Viral pathogenesis and genetics. Viral Pathogenesis Viral pathogenesis is the process by which a...

Viral pathogenesis and genetics

Transcript of Viral pathogenesis and genetics. Viral Pathogenesis Viral pathogenesis is the process by which a...

Viral pathogenesis and genetics

Viral PathogenesisViral pathogenesis is the process by which a viral infection leads to disease.

Viral pathogenesis is an abnormal situation of no value to the virus.

The majority of viral infections are subclinical. It is not in the interest of the virus to severely harm or kill the host.

The consequences of viral infections depend on the interplay between a number of viral and host factors.

Outcome of Viral Infection• Acute Infection

– Recovery with no residue effects

– Recovery with residue effects e.g. acute viral encephalitis leading to neurological sequelae.

– Death

– Proceed to chronic infection

• Chronic Infection– Silent subclinical infection for life e.g. CMV, EBV

– A long silent period before disease e.g. HIV, SSPE (Subacute sclerosing panencephalitis), PML (progressive multifocal leukoencephalopathy) Reactivation to cause acute disease e.g. herpes and shingles.

– Chronic disease with relapses and exacerbations e.g. HBV, HCV.

– Cancers e.g. EBV, HTLV-1, HPV, HBV, HCV, HHV-8

Factors in Viral Pathogenesis• Effects of viral infection on cells (Cellular Pathogenesis)

• Entry into the Host

• Course of Infection (Primary Replication, Systemic Spread,

Secondary Replication)

• Cell/Tissue Tropism

• Cell/Tissue Damage

• Host Immune Response

• Virus Clearance or Persistence

Cellular Pathogenesis• Cells can respond to viral infections in 3 ways: (1) No apparent

change, (2) Death, and (3) Transformation

• Direct cell damage and death from viral infection may result from – diversion of the cell's energy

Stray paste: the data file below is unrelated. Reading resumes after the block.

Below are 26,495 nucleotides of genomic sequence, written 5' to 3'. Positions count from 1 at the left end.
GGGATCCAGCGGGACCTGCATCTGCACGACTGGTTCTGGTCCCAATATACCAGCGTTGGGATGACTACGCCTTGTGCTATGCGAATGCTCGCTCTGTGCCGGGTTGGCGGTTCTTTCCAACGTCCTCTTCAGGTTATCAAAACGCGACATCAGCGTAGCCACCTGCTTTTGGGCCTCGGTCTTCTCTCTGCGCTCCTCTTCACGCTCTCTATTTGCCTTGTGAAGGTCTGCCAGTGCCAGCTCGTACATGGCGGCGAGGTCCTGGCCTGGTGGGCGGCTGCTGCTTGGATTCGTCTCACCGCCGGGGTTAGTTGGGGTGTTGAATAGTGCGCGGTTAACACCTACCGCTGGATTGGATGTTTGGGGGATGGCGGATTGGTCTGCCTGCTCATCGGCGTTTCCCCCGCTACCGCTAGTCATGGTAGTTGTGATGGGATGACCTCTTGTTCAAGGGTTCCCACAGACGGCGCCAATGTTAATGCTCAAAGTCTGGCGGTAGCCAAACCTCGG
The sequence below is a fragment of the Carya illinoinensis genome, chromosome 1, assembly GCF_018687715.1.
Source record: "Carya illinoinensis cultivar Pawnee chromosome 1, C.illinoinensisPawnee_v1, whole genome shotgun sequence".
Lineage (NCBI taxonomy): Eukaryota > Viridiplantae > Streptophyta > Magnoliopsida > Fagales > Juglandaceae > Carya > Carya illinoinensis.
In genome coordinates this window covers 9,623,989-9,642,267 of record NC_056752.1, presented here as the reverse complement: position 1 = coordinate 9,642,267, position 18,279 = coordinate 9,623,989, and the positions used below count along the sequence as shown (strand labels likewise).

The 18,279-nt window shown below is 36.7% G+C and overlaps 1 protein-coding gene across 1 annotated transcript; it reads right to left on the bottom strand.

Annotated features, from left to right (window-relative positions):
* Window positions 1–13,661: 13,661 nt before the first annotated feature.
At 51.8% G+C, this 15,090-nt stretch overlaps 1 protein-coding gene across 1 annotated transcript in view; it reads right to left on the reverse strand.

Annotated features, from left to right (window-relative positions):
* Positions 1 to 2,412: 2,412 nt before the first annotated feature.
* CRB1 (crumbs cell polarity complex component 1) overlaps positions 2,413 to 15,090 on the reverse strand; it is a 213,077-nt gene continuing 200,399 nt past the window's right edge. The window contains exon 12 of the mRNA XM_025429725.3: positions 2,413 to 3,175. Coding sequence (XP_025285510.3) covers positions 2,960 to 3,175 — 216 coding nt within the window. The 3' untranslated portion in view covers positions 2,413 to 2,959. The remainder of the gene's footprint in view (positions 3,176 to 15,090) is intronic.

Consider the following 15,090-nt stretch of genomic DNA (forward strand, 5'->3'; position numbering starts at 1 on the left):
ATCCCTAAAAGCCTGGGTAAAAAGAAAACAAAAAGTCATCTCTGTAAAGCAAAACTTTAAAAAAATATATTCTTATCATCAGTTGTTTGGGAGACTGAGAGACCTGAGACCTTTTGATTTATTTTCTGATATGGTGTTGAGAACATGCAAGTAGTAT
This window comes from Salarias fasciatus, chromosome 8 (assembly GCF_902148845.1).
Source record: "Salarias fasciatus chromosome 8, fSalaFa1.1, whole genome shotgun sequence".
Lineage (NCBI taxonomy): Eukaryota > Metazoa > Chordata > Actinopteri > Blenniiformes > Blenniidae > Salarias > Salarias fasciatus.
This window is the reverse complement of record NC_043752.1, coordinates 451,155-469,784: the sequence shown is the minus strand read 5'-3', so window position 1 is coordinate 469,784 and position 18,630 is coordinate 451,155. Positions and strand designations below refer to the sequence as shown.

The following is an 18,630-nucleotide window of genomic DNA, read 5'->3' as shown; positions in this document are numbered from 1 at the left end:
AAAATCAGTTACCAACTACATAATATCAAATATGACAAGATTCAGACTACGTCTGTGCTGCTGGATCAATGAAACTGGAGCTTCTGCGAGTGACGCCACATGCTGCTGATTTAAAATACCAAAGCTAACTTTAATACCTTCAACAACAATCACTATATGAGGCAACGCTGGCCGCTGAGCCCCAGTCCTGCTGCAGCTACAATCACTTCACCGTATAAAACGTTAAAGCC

– shutoff of cell macromolecular synthesis

– competition of viral mRNA for cellular ribosomes

– competition of viral promoters and transcriptional enhancers for cellular transcriptional factors such as RNA polymerases, and inhibition of the interferon defense mechanisms.

• Indirect cell damage can result from – integration of the viral genome– induction of mutations in the host genome– inflammation– host immune response.

Viral Entry• Skin - Most viruses which infect via the skin require a breach in the

physical integrity of this effective barrier, e.g. cuts or abrasions. Many viruses employ vectors, e.g. ticks, mosquitos or vampire bats to breach the barrier.

• Conjunctiva and other mucous membranes - rather exposed site and relatively unprotected

• Respiratory tract - In contrast to skin, the respiratory tract and all other mucosal surfaces possess sophisticated immune defense mechanisms, as well as non-specific inhibitory mechanisms (cilliated epithelium, mucus secretion, lower temperature) which viruses must overcome.

• Gastrointestinal tract - a hostile environment; gastric acid, bile salts, etc. Viruses that spread by the GI tract must be adapted to this hostile environment.

• Genitourinary tract - relatively less hostile than the above, but less frequently exposed to extraneous viruses (?)

Course of Viral Infection• Primary Replication

– The place of primary replication is where the virus replicates after gaining initial entry into the host.

– This frequently determines whether the infection will be localized at the site of entry or spread to become a systemic infection.

• Systemic Spread– Apart from direct cell-to-cell contact, the virus may spread via the blood

stream and the CNS.

• Secondary Replication– Secondary replication takes place at susceptible organs/tissues following

systemic spread.

Cell Tropism

Viral affinity for specific body tissues (tropism) is determined by

– Cell receptors for virus.

– Cell transcription factors that recognize viral promoters and enhancer sequences.

– Ability of the cell to support virus replication.

– Physical barriers.

– Local temperature, pH, and oxygen tension enzymes and non-specific factors in body secretions.

– Digestive enzymes and bile in the gastrointestinal tract that may inactivate some viruses.

Cell Damage• Viruses may replicate widely throughout the body without any

disease symptoms if they do not cause significant cell damage or death.

• Retroviruses do not generally cause cell death, being released from the cell by budding rather than by cell lysis, and cause persistent infections.

• Conversely, Picorna viruses cause lysis and death of the cells in which they replicate, leading to fever and increased mucus secretion in the case of Rhinoviruses, paralysis or death (usually due to respiratory failure) for Poliovirus.

Immune Response• The immune response to the virus probably has the greatest impact

on the outcome of infection.

• In the most cases, the virus is cleared completely from the body and

results in complete recovery.